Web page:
Introducing the Gizmag Store

Making the most of low-grade silicon for cheaper, more efficient solar panels

By

May 7, 2013

Research at UNSW increases the conversion efficiency of solar cells made using lower-cost,...

Research at UNSW increases the conversion efficiency of solar cells made using lower-cost, low-grade silicon (Photo: Shutterstock)

While we wait for affordable multi-junction solar cells that are pushing past the 40 percent conversion efficiency mark to make it out of the lab and onto our roofs, we have to make do with standard commercial silicon cells that currently max out at around 19 percent. A team from the University of New South Wales (UNSW) in Australia has found a way to improve the quality of low-grade silicon, enabling higher efficiency solar cells to be produced from cheaper, low-grade silicon.

It’s been known for several decades that hydrogen atoms can be introduced to help correct the efficiency-reducing defects and contaminants found in lower-grade silicon. However, researchers have had limited success in controlling the hydrogen to maximize its benefits. The solution found by the UNSW team relates to controlling the charge state of the hydrogen atoms.

Hydrogen atoms can exist in a positive, negative or neutral charge state, which determines how well they can move around the silicon and their reactivity, which is important to help correct the defects. The researchers say that by controlling the charge state, it will be possible to achieve higher efficiencies using lower-cost, low-grade silicon.

“We have seen a 10,000 times improvement in the mobility of the hydrogen and we can control the hydrogen so it chemically bonds to things like defects and contaminants, making these inactive,” says Scientia Professor Stuart Wenham from the School of Photovoltaics and Renewable Energy Engineering at UNSW. “This process will allow lower-quality silicon to outperform solar cells made from better-quality materials.”

Wenham expects to achieve efficiencies of between 21 and 23 percent using this new technique, which was patented by the UNSW team earlier this year. The researchers have attracted the interest of industry partners interested in commercializing the technology, and they are working with manufacturing equipment companies to introduce it into solar cell manufacturing processes.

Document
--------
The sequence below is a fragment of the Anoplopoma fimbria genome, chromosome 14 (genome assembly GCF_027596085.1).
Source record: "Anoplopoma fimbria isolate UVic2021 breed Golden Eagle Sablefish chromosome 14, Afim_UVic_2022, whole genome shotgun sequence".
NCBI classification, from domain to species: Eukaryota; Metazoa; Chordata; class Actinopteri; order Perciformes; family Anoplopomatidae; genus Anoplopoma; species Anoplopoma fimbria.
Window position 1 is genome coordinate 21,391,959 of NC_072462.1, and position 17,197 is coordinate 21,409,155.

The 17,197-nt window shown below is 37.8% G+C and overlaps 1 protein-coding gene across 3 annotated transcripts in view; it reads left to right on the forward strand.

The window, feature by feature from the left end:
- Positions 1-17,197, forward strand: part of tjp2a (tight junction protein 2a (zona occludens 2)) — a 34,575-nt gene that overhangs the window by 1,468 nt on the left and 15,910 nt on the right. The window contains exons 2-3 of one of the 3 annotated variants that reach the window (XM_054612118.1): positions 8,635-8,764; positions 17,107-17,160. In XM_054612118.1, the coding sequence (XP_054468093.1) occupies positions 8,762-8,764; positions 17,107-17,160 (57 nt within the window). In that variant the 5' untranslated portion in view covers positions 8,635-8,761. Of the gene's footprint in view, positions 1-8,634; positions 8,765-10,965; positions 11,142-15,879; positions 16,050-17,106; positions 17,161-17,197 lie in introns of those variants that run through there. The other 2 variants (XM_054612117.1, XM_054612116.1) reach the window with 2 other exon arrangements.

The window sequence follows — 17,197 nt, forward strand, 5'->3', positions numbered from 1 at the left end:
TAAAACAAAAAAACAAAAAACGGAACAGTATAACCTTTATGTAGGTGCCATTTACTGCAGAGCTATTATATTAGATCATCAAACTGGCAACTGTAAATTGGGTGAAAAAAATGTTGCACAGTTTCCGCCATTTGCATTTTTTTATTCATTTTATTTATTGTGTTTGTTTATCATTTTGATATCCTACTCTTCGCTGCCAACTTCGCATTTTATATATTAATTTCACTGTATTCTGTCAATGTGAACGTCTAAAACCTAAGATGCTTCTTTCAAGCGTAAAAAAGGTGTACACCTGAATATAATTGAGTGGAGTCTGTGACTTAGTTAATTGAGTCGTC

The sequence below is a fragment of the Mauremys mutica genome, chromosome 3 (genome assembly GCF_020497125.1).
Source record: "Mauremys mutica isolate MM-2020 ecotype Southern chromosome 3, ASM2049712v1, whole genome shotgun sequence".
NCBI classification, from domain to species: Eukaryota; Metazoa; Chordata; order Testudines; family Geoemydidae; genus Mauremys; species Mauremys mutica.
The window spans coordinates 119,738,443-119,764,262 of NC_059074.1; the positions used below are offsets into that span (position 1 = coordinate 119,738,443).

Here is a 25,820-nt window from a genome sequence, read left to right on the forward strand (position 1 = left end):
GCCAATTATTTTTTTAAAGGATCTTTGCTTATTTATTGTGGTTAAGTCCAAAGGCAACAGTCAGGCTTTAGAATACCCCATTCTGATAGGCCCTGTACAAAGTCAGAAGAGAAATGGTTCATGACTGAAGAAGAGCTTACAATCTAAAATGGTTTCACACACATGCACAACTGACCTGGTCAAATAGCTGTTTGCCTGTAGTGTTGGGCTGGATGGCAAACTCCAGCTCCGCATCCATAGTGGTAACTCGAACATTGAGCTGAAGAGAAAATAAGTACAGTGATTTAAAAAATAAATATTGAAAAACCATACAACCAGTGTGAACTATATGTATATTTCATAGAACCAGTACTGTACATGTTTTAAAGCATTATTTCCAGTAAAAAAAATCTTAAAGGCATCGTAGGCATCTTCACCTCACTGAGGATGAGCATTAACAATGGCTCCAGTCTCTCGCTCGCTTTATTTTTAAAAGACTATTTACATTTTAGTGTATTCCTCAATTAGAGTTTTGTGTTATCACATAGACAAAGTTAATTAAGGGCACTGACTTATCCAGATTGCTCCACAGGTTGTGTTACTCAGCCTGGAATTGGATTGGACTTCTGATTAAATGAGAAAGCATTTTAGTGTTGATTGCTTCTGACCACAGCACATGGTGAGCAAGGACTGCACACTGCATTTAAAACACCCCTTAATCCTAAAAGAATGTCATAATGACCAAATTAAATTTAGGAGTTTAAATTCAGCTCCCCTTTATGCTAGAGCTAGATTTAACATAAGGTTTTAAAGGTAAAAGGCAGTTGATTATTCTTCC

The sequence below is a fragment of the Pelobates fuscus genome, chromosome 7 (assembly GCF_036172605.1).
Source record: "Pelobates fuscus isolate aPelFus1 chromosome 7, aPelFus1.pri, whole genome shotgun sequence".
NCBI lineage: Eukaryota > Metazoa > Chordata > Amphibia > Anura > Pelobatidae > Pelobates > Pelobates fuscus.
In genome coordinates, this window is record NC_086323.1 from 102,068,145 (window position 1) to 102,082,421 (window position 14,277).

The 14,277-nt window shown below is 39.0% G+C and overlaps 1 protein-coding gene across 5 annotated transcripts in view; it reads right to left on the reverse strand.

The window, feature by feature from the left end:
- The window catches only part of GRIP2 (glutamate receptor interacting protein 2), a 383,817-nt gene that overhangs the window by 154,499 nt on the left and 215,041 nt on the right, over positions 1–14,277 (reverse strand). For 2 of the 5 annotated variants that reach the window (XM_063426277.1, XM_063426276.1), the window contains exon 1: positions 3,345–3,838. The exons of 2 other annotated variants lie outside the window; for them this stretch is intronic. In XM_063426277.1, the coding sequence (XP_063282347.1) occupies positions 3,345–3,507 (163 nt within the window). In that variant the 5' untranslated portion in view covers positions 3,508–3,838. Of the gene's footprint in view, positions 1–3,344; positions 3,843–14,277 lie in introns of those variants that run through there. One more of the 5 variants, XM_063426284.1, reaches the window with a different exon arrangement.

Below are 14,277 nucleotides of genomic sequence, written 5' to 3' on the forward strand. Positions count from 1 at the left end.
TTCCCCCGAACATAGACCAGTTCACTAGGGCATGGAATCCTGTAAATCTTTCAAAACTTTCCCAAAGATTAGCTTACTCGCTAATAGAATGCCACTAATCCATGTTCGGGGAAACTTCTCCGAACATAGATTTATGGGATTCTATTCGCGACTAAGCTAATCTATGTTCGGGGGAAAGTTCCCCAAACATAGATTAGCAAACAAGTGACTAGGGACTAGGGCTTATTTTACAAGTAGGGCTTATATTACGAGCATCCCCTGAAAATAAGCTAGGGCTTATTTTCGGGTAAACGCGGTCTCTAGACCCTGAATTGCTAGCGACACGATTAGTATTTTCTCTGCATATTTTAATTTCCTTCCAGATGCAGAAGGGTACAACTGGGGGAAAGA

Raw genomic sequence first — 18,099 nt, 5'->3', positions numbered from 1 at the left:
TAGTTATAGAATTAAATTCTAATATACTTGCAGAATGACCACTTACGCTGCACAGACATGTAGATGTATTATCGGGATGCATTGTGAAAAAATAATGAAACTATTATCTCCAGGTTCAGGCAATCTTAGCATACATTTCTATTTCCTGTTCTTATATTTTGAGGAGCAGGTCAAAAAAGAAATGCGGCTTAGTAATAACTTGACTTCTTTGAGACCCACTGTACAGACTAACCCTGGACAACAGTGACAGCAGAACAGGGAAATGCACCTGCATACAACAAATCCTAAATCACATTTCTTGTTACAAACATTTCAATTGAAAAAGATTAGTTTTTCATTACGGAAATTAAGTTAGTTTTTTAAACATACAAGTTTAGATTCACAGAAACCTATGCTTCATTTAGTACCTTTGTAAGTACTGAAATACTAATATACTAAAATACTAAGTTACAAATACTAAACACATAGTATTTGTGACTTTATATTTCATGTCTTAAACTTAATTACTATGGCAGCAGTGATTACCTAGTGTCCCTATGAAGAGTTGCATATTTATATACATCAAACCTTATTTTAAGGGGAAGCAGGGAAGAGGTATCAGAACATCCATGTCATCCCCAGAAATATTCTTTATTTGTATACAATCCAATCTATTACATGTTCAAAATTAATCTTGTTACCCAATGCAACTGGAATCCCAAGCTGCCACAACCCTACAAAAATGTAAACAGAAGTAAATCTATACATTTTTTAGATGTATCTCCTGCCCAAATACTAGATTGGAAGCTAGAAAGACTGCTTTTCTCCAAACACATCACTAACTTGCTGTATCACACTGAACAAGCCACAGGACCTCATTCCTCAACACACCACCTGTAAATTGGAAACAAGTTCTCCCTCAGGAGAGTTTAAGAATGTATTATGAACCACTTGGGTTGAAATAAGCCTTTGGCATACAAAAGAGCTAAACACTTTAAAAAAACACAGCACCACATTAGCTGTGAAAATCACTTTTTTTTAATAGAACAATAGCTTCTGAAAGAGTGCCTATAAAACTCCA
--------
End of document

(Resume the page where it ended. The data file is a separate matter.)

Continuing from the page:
Source: UNSW

About the Author
Darren Quick Darren's love of technology started in primary school with a Nintendo Game & Watch Donkey Kong (still functioning) and a Commodore VIC 20 computer (not still functioning). In high school he upgraded to a 286 PC, and he's been following Moore's law ever since. This love of technology continued through a number of university courses and crappy jobs until 2008, when his interests found a home at Gizmag.   All articles by Darren Quick
3 Comments

Solar efficiency improves when the distance the electricity has to travel is only from the roof of your house to your need rather than from a solar farm with a drop of energy every foot it travels.

Dump the grid, we will tear it down so be prepared.

The new hybrid is solar compressed air, and it will work on your car, and the once rich oil Barons can panhandle till they die, bastards all of them, enemies of us and our home Planet Earth.

Got sulfur?

Patrick McGean
8th May, 2013 @ 11:20 am PDT

This can be more important than developing an expensive PVC that gets very high efficiency, since what really matters in bringing PVC into popular acceptance is cost per watt, not watts per square foot. Of course, this is the installation cost, which does depend on size.

David Charles Leithauser
8th May, 2013 @ 12:45 pm PDT

This article, same source, from 2009 claimed it had achieved 41% production. This link is also in the article above.

http://www.gizmag.com/new-solar-cell-efficiency-record-set/10841/?utm_source=Gizmag+Subscribers&utm_campaign=57e0076bcb-UA-2235360-4&utm_medium=email&utm_term=0_65b67362bd-57e0076bcb-90498445

Art Toegemann
9th May, 2013 @ 10:29 am PDT
Post a Comment

Login with your gizmag account:

Or Login with Facebook:


Related Articles

Just enter your friends and your email address into the form below

For multiple addresses, separate each with a comma




Privacy is safe with us because we have a strict privacy policy.

Looking for something? Search our 26,500 articles